The Bank of England said Friday that banks, building societies and investment firms in the U.K. would need to issue about $41 billion in new debt by 2020 to comply with European Union rules intended to reduce the need for bailouts.
The new rules, known as the minimum requirement for own funds and eligible liabilities (MREL), require European banks and other regulated financial institutions to maintain sufficient equity and other liabilities to absorb losses in a time of financial stress, according to the New York Times. The goal is to minimize risk for the overall financial system while protecting depositors.
Under the rules, banks would issue debt that could be converted to equity and holders of that debt and other investors would have to shoulder losses.
“The implementation of MREL is a crucial step forward in ensuring that any bank, large or small, carries sufficient resources to be resolved in an orderly way, without recourse to public subsidy and without disruption to the wider financial system,” Mark J. Carney, the governor of the Bank of England, said in a news release.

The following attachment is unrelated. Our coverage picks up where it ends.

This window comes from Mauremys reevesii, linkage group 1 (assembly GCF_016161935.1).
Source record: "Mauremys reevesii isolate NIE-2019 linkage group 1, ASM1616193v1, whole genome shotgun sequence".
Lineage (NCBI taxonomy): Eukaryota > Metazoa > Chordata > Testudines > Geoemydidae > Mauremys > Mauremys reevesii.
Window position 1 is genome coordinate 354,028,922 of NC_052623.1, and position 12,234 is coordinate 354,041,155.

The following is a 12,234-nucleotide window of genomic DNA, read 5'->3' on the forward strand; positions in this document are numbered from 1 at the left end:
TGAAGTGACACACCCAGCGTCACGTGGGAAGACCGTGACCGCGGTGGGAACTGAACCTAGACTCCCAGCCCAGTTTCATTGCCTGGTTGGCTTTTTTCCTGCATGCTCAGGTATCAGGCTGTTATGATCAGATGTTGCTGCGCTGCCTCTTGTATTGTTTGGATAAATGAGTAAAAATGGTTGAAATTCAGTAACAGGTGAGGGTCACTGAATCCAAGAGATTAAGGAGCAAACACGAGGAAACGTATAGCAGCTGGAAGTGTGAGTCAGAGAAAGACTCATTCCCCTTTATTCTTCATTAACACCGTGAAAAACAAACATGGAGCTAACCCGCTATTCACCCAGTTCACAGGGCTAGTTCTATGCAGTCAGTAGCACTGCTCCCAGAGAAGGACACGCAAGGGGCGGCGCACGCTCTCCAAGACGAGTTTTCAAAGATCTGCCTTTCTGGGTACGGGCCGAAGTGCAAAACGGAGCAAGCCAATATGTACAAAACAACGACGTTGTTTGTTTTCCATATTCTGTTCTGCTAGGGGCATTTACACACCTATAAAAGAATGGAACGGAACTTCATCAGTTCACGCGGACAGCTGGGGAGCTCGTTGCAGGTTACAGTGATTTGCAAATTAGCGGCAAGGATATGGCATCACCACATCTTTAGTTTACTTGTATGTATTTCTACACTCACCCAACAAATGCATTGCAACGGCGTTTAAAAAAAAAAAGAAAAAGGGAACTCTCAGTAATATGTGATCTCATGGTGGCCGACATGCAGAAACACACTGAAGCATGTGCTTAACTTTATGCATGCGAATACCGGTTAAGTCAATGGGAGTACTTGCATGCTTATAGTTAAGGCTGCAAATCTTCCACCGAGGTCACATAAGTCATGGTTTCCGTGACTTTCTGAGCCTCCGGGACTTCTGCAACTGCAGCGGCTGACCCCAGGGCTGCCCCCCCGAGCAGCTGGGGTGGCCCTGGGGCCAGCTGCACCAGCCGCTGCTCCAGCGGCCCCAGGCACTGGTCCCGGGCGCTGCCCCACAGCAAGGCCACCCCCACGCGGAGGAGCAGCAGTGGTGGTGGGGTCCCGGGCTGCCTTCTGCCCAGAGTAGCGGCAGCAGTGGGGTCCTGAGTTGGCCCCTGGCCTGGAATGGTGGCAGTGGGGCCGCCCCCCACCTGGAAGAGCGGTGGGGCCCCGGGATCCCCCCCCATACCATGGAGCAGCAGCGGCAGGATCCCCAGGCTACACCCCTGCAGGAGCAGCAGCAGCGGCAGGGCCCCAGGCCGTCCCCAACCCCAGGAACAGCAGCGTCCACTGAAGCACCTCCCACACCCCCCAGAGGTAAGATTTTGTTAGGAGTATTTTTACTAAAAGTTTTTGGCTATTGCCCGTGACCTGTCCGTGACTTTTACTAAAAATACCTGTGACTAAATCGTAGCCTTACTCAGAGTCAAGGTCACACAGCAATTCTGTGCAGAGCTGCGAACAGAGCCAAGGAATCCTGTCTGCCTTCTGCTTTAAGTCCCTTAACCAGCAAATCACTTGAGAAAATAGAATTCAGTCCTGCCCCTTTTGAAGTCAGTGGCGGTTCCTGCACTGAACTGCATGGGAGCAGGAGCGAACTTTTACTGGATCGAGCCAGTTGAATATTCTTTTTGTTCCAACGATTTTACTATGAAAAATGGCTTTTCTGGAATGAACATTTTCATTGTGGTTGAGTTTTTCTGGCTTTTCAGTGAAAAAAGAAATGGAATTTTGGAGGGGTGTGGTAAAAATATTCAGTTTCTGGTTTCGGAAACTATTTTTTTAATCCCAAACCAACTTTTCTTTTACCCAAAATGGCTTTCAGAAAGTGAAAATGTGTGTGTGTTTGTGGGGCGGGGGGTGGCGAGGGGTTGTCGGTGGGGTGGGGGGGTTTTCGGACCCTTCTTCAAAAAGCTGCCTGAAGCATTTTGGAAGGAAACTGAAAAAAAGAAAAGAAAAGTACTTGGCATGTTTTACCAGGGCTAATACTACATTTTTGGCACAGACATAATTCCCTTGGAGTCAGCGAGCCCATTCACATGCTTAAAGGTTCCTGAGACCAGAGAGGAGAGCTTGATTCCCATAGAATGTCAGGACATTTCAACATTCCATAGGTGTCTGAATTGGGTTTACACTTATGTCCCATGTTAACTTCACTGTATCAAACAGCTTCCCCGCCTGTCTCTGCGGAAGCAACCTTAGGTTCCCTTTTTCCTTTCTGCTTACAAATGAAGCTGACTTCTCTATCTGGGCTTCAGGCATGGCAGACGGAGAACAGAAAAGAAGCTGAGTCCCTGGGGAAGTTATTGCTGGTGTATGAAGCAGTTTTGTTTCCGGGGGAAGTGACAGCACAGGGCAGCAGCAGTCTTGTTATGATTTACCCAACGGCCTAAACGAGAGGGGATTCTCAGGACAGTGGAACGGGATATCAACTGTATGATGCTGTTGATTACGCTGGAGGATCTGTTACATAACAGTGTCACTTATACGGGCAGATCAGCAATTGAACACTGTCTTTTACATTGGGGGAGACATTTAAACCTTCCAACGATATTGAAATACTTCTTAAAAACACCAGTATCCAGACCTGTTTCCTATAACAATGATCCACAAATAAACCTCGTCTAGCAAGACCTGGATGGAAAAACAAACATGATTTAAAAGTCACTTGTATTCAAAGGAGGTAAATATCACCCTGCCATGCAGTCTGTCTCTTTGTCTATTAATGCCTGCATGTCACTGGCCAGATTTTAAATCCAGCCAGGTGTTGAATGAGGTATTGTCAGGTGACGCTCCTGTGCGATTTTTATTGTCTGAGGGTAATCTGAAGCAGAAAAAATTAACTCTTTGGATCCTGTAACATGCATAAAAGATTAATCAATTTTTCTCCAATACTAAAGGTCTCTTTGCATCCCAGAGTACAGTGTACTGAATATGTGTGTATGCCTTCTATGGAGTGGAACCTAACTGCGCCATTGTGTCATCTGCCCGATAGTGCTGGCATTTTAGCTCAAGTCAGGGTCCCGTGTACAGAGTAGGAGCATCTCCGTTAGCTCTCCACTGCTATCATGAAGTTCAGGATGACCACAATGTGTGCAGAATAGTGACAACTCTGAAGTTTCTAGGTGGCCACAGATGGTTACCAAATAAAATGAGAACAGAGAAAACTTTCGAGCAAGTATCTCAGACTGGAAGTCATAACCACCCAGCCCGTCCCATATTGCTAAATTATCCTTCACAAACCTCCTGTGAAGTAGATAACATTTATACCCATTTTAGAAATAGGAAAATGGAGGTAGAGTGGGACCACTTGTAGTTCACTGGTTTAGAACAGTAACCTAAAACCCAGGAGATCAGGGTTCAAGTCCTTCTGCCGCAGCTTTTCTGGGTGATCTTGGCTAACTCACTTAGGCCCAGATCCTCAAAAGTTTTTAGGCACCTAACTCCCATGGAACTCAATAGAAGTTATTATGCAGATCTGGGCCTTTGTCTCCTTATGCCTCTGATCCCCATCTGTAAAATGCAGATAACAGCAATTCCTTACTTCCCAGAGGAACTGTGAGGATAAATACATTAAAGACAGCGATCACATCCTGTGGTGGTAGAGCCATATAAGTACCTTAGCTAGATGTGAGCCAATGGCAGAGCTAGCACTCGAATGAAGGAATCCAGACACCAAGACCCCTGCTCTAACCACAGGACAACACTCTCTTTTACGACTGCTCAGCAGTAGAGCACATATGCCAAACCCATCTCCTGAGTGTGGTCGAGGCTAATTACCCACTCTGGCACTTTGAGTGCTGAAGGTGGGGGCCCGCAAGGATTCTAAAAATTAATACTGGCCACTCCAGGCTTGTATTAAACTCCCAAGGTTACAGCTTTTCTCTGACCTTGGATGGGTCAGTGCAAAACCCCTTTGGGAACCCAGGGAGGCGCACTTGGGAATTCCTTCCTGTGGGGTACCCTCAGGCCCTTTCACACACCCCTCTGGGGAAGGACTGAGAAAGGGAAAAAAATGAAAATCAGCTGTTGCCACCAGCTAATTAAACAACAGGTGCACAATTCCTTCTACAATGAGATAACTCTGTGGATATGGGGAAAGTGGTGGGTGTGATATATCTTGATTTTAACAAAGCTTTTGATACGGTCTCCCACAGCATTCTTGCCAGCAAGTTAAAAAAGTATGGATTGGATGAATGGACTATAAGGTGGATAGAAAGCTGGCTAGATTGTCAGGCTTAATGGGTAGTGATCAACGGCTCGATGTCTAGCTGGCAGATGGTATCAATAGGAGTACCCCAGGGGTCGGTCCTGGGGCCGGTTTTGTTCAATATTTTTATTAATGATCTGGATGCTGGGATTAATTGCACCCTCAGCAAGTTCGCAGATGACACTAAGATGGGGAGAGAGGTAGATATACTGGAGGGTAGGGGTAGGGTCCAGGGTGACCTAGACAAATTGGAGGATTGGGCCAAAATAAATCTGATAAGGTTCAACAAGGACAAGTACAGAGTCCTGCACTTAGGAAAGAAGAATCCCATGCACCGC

The bank said lenders and other regulated financial institutions would need 223 billion pounds ($340 billion) in such debt to comply with the rules. The bulk would come from existing debt that is expected to mature in the next four years and would be reissued to comply with the new rules.
As a result, banks and other regulated entities in Britain would need to issue about 27 billion ($41 billion) in new debt by January 2020, when the regulations go into effect. The Bank of England estimates it will cost the financial industry 1.4 billion pounds annually to service the new debt.
The Wall Street Journal said the new regulatory demands “could have been a lot worse.”
“Th[e] increase in annual interest costs is equivalent to about 7% of one year’s pre-tax profits, which sounds high,” it said. “However, without these and other rules designed to stabilize a failing bank, more equity would be needed instead.”
If the gap was instead funded with capital at a cost of 10%, that would entail extra costs of about 11 billion pounds annually, according to the WSJ.